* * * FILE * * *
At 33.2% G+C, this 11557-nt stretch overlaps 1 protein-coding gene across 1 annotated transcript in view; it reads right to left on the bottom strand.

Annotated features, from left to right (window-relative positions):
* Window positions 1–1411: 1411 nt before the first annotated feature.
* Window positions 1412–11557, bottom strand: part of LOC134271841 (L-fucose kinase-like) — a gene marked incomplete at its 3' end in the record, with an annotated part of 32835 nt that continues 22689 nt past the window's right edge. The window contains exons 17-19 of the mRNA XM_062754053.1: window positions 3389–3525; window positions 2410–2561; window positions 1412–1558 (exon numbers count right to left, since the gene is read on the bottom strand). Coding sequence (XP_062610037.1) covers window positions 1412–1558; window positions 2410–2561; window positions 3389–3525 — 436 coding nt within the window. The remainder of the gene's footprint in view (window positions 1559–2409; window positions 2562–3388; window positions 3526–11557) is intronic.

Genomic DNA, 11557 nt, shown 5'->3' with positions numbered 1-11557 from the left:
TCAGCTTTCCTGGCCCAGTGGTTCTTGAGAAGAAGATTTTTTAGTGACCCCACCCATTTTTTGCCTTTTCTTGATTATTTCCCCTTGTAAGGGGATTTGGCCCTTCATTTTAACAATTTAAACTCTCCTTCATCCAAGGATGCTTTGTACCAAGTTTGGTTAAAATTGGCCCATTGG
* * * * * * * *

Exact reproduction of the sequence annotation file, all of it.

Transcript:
At 33.2% G+C, this 11557-nt stretch overlaps 1 protein-coding gene across 1 annotated transcript in view; it reads right to left on the bottom strand.

Annotated features, from left to right (window-relative positions):
* Window positions 1–1411: 1411 nt before the first annotated feature.
* Window positions 1412–11557, bottom strand: part of LOC134271841 (L-fucose kinase-like) — a gene marked incomplete at its 3' end in the record, with an annotated part of 32835 nt that continues 22689 nt past the window's right edge. The window contains exons 17-19 of the mRNA XM_062754053.1: window positions 3389–3525; window positions 2410–2561; window positions 1412–1558 (exon numbers count right to left, since the gene is read on the bottom strand). Coding sequence (XP_062610037.1) covers window positions 1412–1558; window positions 2410–2561; window positions 3389–3525 — 436 coding nt within the window. The remainder of the gene's footprint in view (window positions 1559–2409; window positions 2562–3388; window positions 3526–11557) is intronic.

Genomic DNA, 11557 nt, shown 5'->3' with positions numbered 1-11557 from the left:
TCAGCTTTCCTGGCCCAGTGGTTCTTGAGAAGAAGATTTTTTAGTGACCCCACCCATTTTTTGCCTTTTCTTGATTATTTCCCCTTGTAAGGGGATTTGGCCCTTCATTTTAACAATTTAAACTCTCCTTCATCCAAGGATGCTTTGTACCAAGTTTGGTTAAAATTGGCCCATTGG